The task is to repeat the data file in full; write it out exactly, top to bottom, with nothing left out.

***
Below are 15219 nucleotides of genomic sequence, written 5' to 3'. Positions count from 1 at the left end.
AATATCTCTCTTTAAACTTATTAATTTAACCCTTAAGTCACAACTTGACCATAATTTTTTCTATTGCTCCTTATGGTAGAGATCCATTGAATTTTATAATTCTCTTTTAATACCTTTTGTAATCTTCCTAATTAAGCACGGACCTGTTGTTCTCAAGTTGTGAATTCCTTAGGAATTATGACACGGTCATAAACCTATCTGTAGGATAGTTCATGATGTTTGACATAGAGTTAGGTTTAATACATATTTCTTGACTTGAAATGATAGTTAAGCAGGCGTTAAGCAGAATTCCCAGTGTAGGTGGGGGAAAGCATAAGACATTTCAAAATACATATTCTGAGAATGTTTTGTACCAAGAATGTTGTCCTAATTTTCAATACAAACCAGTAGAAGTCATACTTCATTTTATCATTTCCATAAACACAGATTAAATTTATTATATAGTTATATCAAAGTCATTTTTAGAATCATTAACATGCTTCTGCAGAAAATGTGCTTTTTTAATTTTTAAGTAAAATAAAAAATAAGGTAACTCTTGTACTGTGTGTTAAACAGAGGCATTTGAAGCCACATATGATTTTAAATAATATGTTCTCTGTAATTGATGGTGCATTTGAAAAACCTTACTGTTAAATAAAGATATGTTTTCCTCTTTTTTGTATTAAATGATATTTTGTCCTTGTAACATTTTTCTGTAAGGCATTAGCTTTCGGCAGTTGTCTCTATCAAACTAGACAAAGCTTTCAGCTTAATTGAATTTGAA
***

Below are 15219 nucleotides of genomic sequence, written 5' to 3'. Positions count from 1 at the left end.
AATATCTCTCTTTAAACTTATTAATTTAACCCTTAAGTCACAACTTGACCATAATTTTTTCTATTGCTCCTTATGGTAGAGATCCATTGAATTTTATAATTCTCTTTTAATACCTTTTGTAATCTTCCTAATTAAGCACGGACCTGTTGTTCTCAAGTTGTGAATTCCTTAGGAATTATGACACGGTCATAAACCTATCTGTAGGATAGTTCATGATGTTTGACATAGAGTTAGGTTTAATACATATTTCTTGACTTGAAATGATAGTTAAGCAGGCGTTAAGCAGAATTCCCAGTGTAGGTGGGGGAAAGCATAAGACATTTCAAAATACATATTCTGAGAATGTTTTGTACCAAGAATGTTGTCCTAATTTTCAATACAAACCAGTAGAAGTCATACTTCATTTTATCATTTCCATAAACACAGATTAAATTTATTATATAGTTATATCAAAGTCATTTTTAGAATCATTAACATGCTTCTGCAGAAAATGTGCTTTTTTAATTTTTAAGTAAAATAAAAAATAAGGTAACTCTTGTACTGTGTGTTAAACAGAGGCATTTGAAGCCACATATGATTTTAAATAATATGTTCTCTGTAATTGATGGTGCATTTGAAAAACCTTACTGTTAAATAAAGATATGTTTTCCTCTTTTTTGTATTAAATGATATTTTGTCCTTGTAACATTTTTCTGTAAGGCATTAGCTTTCGGCAGTTGTCTCTATCAAACTAGACAAAGCTTTCAGCTTAATTGAATTTGAA